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Interrupt Driven Circular Buffer Transfer Mode

[FreeRTOS+IO Transfer Modes]

Data Direction

The interrupt driven circular buffer transfer mode can be used with FreeRTOS_read().


ioconfigUSE_CIRCULAR_BUFFER_RX must be set to 1 in FreeRTOSIOConfig.h for the circular buffer transfer mode to be available. It must also be explicitly enabled for the peripheral being used within the same configuration file.

When the circular buffer transfer mode is selected, FreeRTOS_read() does not read bytes directly from the peripheral, but from a circular buffer that is filled by the FreeRTOS+IO interrupt service routine as data is received.

The interrupt service routine, and the FreeRTOS circular buffer, are implemented by the FreeRTOS+IO code, and do not need to be provided by the application writer.

Interrupt Driven Circular Buffer Transfer Mode
Advantages Disadvantages
  • Simple usage model
  • Automatically places the calling task into the Blocked state to wait for the read operation to complete - if it cannot complete immediately. This ensures the task calling FreeRTOS_read() only uses CPU time when there are bytes in the circular buffer.
  • A read timeout can be set to ensure FreeRTOS_read() calls do not block indefinitely.
  • A simple RAM buffer is used, resulting in a moderately efficient receive method - although a copy into the buffer and a copy out of the buffer are required.
  • Bytes received by the peripheral are automatically buffered, and not lost, even if a FreeRTOS_read() operation is not in progress when the bytes are received.
  • The FreeRTOS+IO driver requires RAM for the circular buffer. The buffer length is configured by the third parameter of the FreeRTOS_ioctl() call used to select the transfer mode.

The ioctlUSE_CIRCULAR_BUFFER_RX request code is used in a call to FreeRTOS_ioctl() to configure a peripheral to use the interrupt driven circular buffer transfer mode for reads. Note this request code will result in the peripheral's interrupt being enabled, and the peripheral's interrupt priority being set to the lowest possible. The ioctlSET_INTERRUPT_PRIORITY request code can be used to raise the peripheral's priority if necessary.

Example Usage

/* FreeRTO+IO includes. */
#include "FreeRTOS_IO.h"

void vAFunction( void )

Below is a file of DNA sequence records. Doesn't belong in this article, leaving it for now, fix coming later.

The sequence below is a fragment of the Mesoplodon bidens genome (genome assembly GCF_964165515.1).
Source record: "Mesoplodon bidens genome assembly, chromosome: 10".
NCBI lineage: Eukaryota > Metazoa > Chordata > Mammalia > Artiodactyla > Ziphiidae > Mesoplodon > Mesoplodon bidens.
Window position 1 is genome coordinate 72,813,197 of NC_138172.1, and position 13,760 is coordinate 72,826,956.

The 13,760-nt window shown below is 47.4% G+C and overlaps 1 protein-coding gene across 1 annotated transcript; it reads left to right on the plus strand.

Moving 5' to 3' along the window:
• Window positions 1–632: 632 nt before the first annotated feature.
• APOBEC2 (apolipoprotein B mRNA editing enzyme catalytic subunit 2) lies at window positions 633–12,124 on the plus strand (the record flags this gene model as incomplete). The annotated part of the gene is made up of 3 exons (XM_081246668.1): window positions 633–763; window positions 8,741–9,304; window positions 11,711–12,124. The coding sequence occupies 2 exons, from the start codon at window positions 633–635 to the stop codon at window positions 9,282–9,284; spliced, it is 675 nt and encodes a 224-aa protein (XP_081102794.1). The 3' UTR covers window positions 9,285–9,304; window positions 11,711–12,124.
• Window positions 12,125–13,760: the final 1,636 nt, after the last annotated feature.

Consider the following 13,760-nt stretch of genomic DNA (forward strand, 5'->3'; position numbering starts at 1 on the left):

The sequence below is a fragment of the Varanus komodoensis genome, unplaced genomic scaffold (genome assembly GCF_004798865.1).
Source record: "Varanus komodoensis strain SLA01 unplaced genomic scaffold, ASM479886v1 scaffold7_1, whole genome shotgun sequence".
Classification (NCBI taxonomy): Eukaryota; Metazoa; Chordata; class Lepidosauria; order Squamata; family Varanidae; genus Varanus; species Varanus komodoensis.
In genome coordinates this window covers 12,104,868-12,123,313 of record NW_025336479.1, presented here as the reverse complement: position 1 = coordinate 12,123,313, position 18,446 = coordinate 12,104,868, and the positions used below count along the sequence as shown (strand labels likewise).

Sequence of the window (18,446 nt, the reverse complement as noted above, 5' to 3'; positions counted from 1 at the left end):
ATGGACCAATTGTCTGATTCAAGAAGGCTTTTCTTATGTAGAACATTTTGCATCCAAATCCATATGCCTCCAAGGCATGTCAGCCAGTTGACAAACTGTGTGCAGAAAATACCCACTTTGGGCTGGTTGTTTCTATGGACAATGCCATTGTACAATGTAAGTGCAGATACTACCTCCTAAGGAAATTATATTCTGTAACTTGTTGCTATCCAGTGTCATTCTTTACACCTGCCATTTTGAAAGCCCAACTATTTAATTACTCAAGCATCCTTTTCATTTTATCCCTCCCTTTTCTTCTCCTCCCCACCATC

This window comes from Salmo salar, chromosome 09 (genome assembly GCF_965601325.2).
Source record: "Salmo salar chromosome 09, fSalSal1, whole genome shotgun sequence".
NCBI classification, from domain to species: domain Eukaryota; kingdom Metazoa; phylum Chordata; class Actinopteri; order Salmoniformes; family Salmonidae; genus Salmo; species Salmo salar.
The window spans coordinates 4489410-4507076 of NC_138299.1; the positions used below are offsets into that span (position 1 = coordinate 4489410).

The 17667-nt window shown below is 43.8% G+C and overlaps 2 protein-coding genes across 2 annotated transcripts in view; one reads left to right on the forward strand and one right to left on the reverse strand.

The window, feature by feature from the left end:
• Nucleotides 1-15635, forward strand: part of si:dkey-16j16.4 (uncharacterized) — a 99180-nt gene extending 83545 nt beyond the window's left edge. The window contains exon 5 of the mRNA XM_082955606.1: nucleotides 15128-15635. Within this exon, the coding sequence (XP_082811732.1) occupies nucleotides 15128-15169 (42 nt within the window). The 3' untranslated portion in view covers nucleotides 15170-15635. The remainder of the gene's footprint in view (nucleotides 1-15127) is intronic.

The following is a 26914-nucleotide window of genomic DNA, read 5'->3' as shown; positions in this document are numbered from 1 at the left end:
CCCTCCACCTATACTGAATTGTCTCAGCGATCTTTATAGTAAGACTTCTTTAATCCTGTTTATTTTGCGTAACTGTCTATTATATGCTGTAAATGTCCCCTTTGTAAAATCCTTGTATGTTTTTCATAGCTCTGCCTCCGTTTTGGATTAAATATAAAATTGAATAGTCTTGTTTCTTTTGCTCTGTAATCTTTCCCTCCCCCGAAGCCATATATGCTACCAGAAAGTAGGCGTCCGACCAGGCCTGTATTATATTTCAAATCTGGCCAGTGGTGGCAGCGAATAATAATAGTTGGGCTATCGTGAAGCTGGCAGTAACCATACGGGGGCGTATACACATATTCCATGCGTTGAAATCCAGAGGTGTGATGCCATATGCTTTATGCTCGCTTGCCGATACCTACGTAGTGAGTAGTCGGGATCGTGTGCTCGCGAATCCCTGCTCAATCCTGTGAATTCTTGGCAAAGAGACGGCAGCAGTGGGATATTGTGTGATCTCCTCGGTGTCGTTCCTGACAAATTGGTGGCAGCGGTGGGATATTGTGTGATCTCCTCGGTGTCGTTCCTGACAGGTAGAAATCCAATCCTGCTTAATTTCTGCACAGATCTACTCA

/* The Peripheral_Descriptor_t type is the FreeRTOS+IO equivalent of a descriptor. */
Peripheral_Descriptor_t xOpenedPort;
BaseType_t xReturned;
const uint32_t ulMaxBlock100ms = ( 100UL / portTICK_PERIOD_MS );

    /* Open the SPI port identified in the board support package as using the
    path string "/SPI2/".  The second parameter is not currently used and can
    be set to anything, although, for future compatibility, it is recommneded 
    that it is set to NULL. */
    xOpenedPort = FreeRTOS_open( "/SPI2/", NULL );

    if( xOpenedPort != NULL )
        /***************** Configure the port *********************************/
        /* xOpenedPort now contains a valid descriptor that can be used with
        other FreeRTOS+IO API functions.  
        Peripherals default to using Polled mode for both reads and  writes.
        Change from the default to use the interrupt driven circular buffer
        transfer mode for reading.  The third FreeRTOS_ioctl() parameter sets the
        buffer length.   In this example, the length is set to 20.  A successful 
        FreeRTOS_ioctl() call will return pdPASS, for simplicity, this example 
        does not show the return value being checked. */
        FreeRTOS_ioctl( xOpenedPort, ioctlUSE_CIRCULAR_BUFFER_RX, ( void * ) 20 );
        /* By default, a peripheral configured to use an interrupt driven circual
        buffer transfer will have an infinite block time.  Lower the block time
        to ensure FreeRTOS_read() calls will return, even in the presense of an 
        error.  In this example the read block time is set to 100ms.  Again, for 
        simplicity, this example does not show the return value being checked. */
        FreeRTOS_ioctl( xOpenedPort, ioctlSET_RX_TIMEOUT, ( void * ) ulMaxBlock100ms );

        /***************** Use the port ***************************************/
        for( ;; )
            /* Read 10 bytes from the the port into ucBuffer.  Note, this will
            not read the bytes from the peripheral directly, but from the circular 
            buffer that is populated by the FreeRTOS+IO peripheral interrupt service
            routine.  The calling task is held in the Blocked state to wait
            for 10 bytes to become available if they are not available immediately,
            but the task will not be held in the Blocked state for more than 100ms. 
            ucBuffer is assumed to be defined outside of this function. */
            xBytesTransferred = FreeRTOS_read( xOpenedPort, ucBuffer, 10 );
            if( xBytesTransferred == 10 )
                /* Ten bytes were read from the peripheral before the 100ms block
                time expired. */
                /* The block time must have expired before ten bytes could be
                read from the peripheral.  xBytesTransferred could be any value
                from 0 to 9. */
        /* The port was not opened successfully. */

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